The School of Mines became the School of Mines, Engineering, and Chemistry in 1896, and its professors—now called the Faculty of Engineering and Applied Science—included Michael Idvorsky Pupin, a graduate of the Class of 1883. As a professor at Columbia, Pupin did pioneering work in carrier-wave detection and current analysis, with important applications in radio broadcasting; invented the “Pupin coil,” which extended the range of long-distance telephones; and taught classes in electromechanics.
An early student of Pupin’s was Irving Langmuir. Langmuir, Class of 1903, enjoyed a long career at the General Electric research laboratory, where he invented a gas-filled tungsten lamp; contributed to the development of the radio vacuum tube; extended Gilbert Lewis’s work on electron bonding and atomic structure; and researched monolayering and surface chemistry, which led to a Nobel Prize in chemistry in 1932.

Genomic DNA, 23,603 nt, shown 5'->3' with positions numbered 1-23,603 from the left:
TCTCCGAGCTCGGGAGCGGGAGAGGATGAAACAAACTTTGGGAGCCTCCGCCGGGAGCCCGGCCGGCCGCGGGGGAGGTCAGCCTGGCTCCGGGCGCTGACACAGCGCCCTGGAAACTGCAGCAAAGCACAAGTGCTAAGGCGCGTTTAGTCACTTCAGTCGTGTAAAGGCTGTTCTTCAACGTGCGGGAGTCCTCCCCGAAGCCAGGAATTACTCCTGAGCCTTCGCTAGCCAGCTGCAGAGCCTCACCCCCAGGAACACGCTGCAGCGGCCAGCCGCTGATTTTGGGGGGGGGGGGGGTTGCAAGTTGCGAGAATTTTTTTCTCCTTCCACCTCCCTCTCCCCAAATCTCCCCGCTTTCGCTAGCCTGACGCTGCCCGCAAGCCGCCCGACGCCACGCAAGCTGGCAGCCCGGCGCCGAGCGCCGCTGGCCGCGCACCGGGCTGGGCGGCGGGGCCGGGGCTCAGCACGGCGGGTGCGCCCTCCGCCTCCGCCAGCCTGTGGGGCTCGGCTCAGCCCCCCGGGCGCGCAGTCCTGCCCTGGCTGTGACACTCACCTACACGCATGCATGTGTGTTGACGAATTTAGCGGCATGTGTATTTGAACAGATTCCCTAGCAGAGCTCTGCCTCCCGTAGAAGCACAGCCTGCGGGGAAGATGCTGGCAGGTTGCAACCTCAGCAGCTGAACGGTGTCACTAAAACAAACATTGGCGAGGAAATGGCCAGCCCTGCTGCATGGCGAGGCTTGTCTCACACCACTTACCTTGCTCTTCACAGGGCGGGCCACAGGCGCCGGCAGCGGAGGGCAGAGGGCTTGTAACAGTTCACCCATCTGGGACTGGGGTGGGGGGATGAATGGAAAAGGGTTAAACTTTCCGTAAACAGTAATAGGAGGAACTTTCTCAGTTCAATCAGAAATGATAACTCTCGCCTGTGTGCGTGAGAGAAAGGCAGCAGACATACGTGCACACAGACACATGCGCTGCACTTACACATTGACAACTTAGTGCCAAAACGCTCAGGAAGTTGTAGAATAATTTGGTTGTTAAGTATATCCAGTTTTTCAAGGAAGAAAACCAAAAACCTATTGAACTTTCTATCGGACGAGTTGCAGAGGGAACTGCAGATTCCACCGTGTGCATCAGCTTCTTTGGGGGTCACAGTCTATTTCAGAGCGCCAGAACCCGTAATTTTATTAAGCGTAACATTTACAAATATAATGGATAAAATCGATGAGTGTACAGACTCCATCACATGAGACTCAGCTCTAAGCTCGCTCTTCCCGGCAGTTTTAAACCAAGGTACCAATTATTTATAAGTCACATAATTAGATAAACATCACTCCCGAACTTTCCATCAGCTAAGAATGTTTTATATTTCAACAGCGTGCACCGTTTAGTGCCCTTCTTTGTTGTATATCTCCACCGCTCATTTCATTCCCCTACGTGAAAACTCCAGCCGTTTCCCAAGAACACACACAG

But early work on radio vacuum tubes was not restricted to private industry. Working with Pupin, an engineering student named Edwin Howard Armstrong was conducting experiments with the Audion tube in the basement of Philosophy Hall when he discovered how to amplify radio signals through regenerative circuits. Armstrong, Class of 1913, was stationed in France during the First World War, where he invented the superheterodyne circuit to tune in and detect the frequencies of enemy aircraft ignition systems. After the war, Armstrong improved his method of frequency modulation (FM), and by 1931, had both eliminated the static and improved the fidelity of radio broadcasting forever. The historic significance of Armstrong’s contributions was recognized by the U.S. government when the Philosophy Hall laboratory was designated a National Historic Landmark in 2003.